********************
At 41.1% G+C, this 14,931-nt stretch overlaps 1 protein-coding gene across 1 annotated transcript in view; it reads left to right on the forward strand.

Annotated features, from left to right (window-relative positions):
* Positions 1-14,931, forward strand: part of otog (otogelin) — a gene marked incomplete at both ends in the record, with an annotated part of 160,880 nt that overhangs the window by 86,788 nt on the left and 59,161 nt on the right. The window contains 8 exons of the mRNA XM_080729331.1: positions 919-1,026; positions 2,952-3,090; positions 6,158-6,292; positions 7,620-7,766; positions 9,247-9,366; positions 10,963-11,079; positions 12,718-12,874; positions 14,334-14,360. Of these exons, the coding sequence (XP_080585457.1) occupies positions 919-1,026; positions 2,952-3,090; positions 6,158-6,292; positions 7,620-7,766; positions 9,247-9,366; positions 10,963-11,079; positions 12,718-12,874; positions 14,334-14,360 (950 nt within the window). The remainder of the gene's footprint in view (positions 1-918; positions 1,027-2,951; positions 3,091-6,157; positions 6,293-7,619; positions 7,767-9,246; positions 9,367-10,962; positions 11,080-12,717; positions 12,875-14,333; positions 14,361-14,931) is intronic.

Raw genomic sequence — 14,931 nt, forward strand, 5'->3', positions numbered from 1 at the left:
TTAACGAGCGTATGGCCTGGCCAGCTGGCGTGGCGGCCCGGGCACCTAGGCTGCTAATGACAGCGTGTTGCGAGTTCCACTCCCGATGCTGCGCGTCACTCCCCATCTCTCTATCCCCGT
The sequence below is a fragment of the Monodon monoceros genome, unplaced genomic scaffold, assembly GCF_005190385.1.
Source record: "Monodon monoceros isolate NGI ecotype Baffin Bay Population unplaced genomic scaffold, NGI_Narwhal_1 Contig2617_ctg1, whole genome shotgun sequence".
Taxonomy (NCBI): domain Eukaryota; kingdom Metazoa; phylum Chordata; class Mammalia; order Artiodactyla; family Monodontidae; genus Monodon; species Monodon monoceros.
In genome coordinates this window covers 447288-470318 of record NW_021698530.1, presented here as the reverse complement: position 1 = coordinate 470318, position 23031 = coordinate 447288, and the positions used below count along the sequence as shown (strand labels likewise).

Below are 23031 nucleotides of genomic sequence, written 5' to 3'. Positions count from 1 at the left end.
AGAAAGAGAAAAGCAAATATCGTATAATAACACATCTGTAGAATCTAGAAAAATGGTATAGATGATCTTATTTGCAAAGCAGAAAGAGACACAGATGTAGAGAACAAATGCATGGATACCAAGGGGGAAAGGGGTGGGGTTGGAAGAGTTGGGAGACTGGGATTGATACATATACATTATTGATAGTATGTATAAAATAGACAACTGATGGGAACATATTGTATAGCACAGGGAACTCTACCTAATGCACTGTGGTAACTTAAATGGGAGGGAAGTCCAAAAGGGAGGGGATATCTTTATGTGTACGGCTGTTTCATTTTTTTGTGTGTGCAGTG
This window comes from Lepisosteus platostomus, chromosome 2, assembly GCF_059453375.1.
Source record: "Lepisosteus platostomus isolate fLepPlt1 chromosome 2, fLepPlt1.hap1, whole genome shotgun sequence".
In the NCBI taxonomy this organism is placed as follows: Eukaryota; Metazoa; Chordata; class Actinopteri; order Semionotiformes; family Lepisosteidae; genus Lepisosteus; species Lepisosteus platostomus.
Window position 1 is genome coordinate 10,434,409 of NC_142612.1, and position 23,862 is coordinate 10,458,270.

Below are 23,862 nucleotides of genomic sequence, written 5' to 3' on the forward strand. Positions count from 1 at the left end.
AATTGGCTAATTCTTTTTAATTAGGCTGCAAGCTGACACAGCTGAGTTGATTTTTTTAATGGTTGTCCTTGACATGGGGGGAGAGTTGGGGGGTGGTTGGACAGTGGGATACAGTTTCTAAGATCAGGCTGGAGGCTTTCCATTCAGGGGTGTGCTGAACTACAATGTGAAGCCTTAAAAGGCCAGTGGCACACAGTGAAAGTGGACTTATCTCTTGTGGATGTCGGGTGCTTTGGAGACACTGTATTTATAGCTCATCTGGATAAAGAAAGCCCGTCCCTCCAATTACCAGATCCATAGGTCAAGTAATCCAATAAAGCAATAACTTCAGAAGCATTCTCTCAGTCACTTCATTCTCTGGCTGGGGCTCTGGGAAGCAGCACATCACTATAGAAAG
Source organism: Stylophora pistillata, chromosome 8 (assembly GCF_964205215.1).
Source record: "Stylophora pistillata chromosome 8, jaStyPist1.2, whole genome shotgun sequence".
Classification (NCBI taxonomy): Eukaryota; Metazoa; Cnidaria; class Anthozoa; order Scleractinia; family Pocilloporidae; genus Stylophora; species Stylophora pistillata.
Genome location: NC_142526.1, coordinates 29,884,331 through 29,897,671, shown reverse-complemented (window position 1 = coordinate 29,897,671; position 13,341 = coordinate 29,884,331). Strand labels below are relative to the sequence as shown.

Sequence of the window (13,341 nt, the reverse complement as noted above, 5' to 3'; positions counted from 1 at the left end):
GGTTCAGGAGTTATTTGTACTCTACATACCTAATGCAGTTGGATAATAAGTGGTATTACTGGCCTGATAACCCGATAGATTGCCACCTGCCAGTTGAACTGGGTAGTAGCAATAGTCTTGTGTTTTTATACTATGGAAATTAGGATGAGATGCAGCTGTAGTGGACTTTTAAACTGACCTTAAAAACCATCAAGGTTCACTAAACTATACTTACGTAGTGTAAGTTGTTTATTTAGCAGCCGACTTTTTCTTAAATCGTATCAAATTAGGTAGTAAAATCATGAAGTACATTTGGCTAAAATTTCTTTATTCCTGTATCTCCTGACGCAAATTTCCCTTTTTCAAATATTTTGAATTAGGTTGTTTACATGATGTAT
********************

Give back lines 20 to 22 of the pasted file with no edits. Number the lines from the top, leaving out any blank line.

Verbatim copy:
Classification (NCBI taxonomy): Eukaryota; Metazoa; Cnidaria; class Anthozoa; order Scleractinia; family Pocilloporidae; genus Stylophora; species Stylophora pistillata.
Genome location: NC_142526.1, coordinates 29,884,331 through 29,897,671, shown reverse-complemented (window position 1 = coordinate 29,897,671; position 13,341 = coordinate 29,884,331). Strand labels below are relative to the sequence as shown.

Sequence of the window (13,341 nt, the reverse complement as noted above, 5' to 3'; positions counted from 1 at the left end):